The indiscriminate use of the word “cyberattack” by politicians, journalists and even academics (who should know better) conceals a multitude of sins. The word “attack” is a theory laden and emotionally charged word. It implies an unacceptable aggression, to which there should be some kind of response or counterattack. It is curious that we regularly use the word attack in cyberspace where we would not use it in physical space. For example, the use of cyberattack to refer to espionage operations. We would never talk about espionage attacks in the physical world, but rather espionage operations. The distinction is important. The use of the word “operations” for espionage in the physical world recognises that such operations, while not welcome, are part of international relations and constant, with their own rules of the game. These rules of the game include that espionage itself is no casus belli, and that intelligence officers, as opposed to the agents they recruit, are generally immune. Is it because we talk about cyberespionage attacks that the US government is indicting Russian and Chinese intelligence officers for their activities in cyberspace in a way that it has never done for their activities in physical space.

It would better if we referred to cyber operations. This would allow us to distinguish between the different kinds of operations and the motivations behind them. This would better enable us to devise strategies to deal with each kind of operation. Such a classification of operations would include degradation operations, designed to cause permanent damage either in cyberspace or physical space (kinetic damage); disruption operations, designed to temporarily disrupt systems; espionage operations, designed to steal data; criminal operations, designed to steal money; or information operations, designed to destabilise societies by spreading a mix of information and disinformation through online platforms. Distinguishing motivations also matters. Cyberespionage operations may be aimed at identifying the true intentions of a foreign government, stealing intellectual property to close a technology gap or stealing personal data as preparation for further espionage or criminal operations. Some of these activities may be acceptable (seeking to identify government intentions) or unacceptable (stealing intellectual property). These distinctions matter. In the Cold War espionage may have helped avoid nuclear war in both 1962 and 1983.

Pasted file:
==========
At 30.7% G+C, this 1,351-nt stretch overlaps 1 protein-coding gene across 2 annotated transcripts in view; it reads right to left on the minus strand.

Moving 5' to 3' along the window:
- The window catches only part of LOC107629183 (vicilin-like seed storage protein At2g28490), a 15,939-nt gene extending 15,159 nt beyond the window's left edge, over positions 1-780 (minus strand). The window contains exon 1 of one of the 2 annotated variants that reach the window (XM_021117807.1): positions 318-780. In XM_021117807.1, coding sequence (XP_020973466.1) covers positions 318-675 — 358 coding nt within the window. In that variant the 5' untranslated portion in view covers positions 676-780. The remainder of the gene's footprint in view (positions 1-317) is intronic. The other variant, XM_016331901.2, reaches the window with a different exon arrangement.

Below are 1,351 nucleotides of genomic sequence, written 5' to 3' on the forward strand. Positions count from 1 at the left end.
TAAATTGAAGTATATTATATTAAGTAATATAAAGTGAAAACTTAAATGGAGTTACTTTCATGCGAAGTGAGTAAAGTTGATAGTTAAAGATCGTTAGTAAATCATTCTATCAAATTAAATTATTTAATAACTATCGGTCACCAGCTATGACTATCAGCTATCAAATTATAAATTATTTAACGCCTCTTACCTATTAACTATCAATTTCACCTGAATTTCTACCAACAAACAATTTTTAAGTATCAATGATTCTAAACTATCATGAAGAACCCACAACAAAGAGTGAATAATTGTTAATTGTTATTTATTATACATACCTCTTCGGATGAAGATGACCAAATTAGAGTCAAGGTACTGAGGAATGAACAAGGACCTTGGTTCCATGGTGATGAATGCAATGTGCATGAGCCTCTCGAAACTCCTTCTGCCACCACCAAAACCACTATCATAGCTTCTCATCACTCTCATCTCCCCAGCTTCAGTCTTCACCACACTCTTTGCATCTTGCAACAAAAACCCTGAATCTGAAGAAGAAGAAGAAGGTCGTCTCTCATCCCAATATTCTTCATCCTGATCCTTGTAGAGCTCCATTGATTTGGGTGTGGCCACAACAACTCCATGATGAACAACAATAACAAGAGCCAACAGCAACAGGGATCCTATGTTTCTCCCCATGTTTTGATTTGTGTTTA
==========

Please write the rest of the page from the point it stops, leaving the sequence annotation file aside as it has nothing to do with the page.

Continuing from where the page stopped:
Cybersecurity is trendy. It helps sell newspapers (albeit online) and (I hope) books. Stories like the dangers of Huawei´s involvement in setting 5G industrial standards bring home the need to get diplomats more involved in internet governance. But so far kinetic damage from cyber operations is limited. There is no evidence of people being killed by cyber operations. It may come to pass. Indiscriminate use of terms like “cyberwar” and “cyberattack” will only make that more likely, while hiding the more interesting story of what is really going on. 5

Treating Facebook as a Geopolitical Actor

A parliamentary committee in Britain has called for formal regulation of social media platforms like Facebook, including a mandatory code of ethics and an independent regulator. In the process it accused Facebook of behaving like “digital gangsters”. The parliamentary report is the culmination of an investigation begun following the Cambridge Analytica scandal. As I have argued elsewhere, and as the parliamentary committee seems to have realised, Cambridge Analytica was only the tip of the Facebook iceberg. More significant is its role in facilitating Russian disinformation operations.